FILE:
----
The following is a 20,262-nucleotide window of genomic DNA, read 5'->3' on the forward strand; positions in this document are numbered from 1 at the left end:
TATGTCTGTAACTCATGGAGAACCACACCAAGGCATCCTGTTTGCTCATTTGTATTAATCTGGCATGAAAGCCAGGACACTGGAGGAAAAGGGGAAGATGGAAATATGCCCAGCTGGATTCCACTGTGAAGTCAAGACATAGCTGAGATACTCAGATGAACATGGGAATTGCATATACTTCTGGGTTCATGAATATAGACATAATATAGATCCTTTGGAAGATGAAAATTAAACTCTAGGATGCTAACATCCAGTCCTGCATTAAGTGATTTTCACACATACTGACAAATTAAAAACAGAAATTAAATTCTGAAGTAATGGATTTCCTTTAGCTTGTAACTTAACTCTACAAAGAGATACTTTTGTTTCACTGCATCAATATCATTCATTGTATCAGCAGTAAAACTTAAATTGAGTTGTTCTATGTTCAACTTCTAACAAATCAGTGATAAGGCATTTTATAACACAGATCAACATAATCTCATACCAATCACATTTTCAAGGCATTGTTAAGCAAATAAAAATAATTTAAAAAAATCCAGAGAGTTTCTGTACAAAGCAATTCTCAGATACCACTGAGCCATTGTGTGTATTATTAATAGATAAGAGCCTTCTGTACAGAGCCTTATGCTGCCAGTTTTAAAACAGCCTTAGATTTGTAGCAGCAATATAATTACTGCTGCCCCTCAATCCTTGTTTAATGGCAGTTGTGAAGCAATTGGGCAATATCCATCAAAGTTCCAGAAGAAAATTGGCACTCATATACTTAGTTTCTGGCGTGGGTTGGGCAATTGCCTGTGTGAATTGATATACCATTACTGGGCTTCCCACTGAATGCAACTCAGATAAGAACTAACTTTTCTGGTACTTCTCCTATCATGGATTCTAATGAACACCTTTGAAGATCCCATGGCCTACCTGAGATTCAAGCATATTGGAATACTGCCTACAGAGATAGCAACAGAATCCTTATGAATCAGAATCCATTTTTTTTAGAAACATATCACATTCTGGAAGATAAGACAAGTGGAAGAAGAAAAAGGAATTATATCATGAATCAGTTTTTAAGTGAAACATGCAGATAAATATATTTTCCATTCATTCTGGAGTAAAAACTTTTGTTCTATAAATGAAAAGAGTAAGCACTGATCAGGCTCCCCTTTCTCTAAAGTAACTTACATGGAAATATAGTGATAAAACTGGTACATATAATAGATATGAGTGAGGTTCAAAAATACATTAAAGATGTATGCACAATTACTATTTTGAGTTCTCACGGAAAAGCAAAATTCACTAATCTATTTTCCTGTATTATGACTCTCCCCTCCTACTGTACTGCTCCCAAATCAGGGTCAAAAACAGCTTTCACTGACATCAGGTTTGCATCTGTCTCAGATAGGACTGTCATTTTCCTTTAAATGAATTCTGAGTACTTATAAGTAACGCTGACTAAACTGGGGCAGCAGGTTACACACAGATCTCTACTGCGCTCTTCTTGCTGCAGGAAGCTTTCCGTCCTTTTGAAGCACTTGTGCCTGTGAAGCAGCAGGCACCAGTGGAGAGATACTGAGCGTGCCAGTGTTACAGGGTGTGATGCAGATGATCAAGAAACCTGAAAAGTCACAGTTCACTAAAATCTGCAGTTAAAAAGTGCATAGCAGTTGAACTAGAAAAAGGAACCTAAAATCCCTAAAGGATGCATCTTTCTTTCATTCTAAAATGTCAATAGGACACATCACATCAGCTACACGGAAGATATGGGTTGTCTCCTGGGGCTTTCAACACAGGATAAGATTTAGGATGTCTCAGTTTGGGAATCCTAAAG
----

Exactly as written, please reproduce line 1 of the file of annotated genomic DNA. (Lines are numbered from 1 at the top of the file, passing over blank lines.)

The following is a 20,262-nucleotide window of genomic DNA, read 5'->3' on the forward strand; positions in this document are numbered from 1 at the left end: